Washington — Students and their families plan to pony up beaucoup bucks for CE devices before the fall semester.
According to a pair of consumer surveys conducted this month for the National Retail Federation (NRF), back-to-school shoppers will spend an average $212.35 on CE products, up 7 percent from last year, with total spend expected to reach $8.4 billion. The outlay will be even higher for high school students and their families, who said they will fork up an average $229.88 on electronics devices.
But the college crowd is where CE spending will really soar. In a separate NRF poll, college students and their parents said they plan to spend an average of $243.79 on laptops, desktop computers, netbooks, tablets, smartphones and other devices, up 20 percent over last year and the highest amount since 2009.
Topping all grades are graduate students, who plan to spend an average $275.24 on electronics.
The surveys also show that CE spending will outpace overall back-to-school and back-to-college expenditures, which also include apparel, shoes, school supplies, dorm furniture, food, personal care items and gift cards. Total spending on back to school will drop slightly to $26.5 billion, the NRF said, as there were slightly fewer students in households this summer, while college-bound purchases will rise 10 percent to $48.4 billion, for a combined school and college spend of $74.9 billion.
As for where all this buying will take place, 27.5 percent of the grade school crowd will shop CE specialty stores, up from 25.9 percent last year, a survey high, while 38.2 percent will shop online, 42 percent will shop at office supply stores, and 64.4 percent will visit discount stores.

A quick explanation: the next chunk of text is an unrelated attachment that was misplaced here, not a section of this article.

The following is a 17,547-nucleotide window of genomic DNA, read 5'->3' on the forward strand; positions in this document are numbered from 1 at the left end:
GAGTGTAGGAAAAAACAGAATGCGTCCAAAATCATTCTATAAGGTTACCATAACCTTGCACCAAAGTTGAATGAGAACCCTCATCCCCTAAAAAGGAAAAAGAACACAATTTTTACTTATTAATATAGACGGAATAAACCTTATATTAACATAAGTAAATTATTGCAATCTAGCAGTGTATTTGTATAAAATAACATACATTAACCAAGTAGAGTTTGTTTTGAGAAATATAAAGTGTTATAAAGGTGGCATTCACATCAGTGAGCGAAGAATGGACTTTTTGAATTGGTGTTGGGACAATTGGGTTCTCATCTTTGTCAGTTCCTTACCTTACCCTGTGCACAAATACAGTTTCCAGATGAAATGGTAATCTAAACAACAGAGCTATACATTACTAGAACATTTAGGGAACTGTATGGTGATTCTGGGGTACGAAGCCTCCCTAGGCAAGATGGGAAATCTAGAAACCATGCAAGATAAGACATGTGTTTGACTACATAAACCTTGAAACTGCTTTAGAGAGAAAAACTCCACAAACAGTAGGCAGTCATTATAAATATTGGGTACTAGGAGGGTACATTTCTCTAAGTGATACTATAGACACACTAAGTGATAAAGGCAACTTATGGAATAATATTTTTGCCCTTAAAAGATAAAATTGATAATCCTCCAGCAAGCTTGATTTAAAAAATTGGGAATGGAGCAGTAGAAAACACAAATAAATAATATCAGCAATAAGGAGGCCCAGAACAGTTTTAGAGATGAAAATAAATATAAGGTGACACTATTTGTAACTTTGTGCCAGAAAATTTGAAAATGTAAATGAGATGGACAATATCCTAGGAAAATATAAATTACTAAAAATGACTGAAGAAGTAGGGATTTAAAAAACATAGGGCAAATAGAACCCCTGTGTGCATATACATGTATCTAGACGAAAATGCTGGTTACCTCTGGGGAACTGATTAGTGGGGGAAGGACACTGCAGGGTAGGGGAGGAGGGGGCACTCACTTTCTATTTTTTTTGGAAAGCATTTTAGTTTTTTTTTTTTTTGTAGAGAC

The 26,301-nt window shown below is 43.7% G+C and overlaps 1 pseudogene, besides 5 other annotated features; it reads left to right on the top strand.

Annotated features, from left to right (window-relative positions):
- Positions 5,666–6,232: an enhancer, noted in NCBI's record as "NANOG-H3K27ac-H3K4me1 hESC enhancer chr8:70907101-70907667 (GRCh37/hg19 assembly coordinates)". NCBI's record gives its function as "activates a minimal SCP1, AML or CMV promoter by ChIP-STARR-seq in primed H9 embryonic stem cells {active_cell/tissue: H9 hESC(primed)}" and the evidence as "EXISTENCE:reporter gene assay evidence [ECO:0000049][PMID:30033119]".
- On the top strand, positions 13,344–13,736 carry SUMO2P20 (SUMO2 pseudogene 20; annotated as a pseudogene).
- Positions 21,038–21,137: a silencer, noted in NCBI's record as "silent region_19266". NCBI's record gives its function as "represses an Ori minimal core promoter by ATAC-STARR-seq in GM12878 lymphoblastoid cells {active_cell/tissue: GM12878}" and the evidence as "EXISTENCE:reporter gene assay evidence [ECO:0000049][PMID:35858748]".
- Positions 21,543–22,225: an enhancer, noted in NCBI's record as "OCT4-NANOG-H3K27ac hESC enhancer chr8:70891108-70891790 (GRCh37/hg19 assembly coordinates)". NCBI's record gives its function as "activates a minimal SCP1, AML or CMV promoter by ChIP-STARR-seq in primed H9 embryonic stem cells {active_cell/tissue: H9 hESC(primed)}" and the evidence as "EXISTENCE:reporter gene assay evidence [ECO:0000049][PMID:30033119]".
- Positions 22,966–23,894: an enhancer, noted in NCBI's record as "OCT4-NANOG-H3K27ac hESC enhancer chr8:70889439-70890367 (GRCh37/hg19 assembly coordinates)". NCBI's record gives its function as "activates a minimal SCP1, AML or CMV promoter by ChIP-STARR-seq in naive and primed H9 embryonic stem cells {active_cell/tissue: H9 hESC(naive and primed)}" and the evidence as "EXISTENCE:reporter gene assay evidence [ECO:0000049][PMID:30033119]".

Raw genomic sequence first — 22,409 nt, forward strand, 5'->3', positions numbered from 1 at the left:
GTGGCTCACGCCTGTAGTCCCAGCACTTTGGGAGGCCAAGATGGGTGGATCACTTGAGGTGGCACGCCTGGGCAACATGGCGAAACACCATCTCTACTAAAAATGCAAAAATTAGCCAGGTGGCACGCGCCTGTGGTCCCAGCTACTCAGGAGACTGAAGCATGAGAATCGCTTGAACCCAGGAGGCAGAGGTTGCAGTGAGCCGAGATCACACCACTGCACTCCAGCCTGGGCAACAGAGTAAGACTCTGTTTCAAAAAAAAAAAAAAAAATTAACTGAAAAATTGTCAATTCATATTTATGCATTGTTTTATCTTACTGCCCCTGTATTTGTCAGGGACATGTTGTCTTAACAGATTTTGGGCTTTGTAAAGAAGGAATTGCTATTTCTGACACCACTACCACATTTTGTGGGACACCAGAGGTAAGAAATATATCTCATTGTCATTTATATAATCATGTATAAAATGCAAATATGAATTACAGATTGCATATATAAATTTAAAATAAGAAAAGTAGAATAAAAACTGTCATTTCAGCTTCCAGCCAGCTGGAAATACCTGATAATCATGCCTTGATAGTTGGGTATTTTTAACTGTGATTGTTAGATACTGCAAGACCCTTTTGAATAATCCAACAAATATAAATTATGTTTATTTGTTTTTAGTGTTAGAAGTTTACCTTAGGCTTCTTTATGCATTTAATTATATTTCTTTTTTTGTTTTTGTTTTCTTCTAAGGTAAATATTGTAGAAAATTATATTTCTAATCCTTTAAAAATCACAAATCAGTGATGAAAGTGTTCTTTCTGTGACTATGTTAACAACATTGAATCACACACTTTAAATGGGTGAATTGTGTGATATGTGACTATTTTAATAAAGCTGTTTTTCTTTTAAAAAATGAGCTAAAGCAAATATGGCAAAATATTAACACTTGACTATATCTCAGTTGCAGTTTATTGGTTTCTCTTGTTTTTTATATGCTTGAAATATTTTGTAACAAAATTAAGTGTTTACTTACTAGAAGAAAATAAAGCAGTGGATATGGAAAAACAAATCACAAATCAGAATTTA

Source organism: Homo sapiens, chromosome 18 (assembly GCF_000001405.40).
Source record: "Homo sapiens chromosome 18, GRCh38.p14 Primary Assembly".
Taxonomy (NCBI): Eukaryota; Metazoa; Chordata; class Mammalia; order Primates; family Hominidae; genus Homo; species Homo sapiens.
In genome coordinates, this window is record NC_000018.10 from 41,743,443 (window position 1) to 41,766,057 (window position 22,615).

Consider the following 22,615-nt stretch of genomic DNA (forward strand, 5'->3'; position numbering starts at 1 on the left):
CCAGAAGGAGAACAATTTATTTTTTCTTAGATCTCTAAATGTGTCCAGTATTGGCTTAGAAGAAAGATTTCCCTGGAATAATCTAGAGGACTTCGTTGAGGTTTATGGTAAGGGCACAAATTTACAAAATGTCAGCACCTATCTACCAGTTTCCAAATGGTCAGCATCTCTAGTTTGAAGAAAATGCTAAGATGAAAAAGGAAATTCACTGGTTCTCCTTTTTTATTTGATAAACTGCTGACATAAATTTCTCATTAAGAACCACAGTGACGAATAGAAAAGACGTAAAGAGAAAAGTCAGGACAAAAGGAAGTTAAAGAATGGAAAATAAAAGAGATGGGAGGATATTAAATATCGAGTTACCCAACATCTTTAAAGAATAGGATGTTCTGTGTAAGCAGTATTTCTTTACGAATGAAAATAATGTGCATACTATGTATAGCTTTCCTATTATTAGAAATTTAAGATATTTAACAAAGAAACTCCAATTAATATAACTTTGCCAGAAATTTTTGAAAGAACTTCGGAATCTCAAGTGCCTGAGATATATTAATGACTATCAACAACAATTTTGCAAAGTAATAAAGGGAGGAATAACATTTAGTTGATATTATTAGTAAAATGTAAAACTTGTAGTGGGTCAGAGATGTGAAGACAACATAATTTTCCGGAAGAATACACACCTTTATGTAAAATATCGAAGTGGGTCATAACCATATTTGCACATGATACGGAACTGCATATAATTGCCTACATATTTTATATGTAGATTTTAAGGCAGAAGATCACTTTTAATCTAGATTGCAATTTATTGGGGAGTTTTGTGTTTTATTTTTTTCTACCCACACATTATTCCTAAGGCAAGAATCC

Moreover, 36.7 percent of smartphone owners will use them to research products, up from 34.7 percent last year and the highest since NRF started asking in 2011, and more than one in five (21.8 percent) will make a purchase via their smartphone, up from 18.2 percent last year, another survey high. And while many will simply shop online directly through their smartphone, one-quarter will use their devices to find information about a physical store.
School shoppers that own tablets will also use their devices more to shop this summer: 31.4 percent will purchase school items via their tablet, up from 29.9 percent last year, and 45 percent will research products, up from 41.8 percent last year.
The survey also found that kids have huge sway over spending decisions. Nearly one out of 10 of parents (9.7 percent) admit their child influences 100 percent of what they buy for back to school, up from 7.6 percent last year and the highest in the survey’s history.
“It’s safe to say this generation takes back-to-school shopping much more serious than their older brothers and sisters did, with many kids today influencing almost everything their parents buy for the upcoming school year,” said Pam Goodfellow, consumer insights director for Prosper Insights & Analytics, which conducted the surveys for NRF. “Students will make sure to keep one eye on social media and the other on retailers’ websites as they seek out what’s new and exciting in their hunt for fresh, fashionable and relevant back-to-school gear.”
Among the college contingent, most (50.5 percent) will shop at discount stores, up from 48.3 percent last year, and more than two in five (44.6 percent) will check out retailers’ websites for special promotions, up from 37.1 percent last year and the highest in the survey’s history. Others will shop at college bookstores (41.9 percent), office supply stores (36.3 percent), and small/local businesses (13.2 percent).
When it comes to mobile usage, nearly six in 10 (57.8 percent) will use their smartphone in some fashion as they shop for college items. Of those with smartphones, the survey found one-third (33.8 percent) will research products, the highest since NRF added mobile shopping questions to its survey in 2011. Additionally, one in five (22.4 percent) will purchase items, up from 19.1 percent last year and another survey high, and 29.8 percent will look up retailer information, up from 20.9 percent last year.
Among tablet owners, more than half (54.5 percent) will use their device to shop for college items, with 37.4 percent doing research and 27 percent making purchases on their tablets.
The surveys were conducted July 1-8 among 6,178 consumers.
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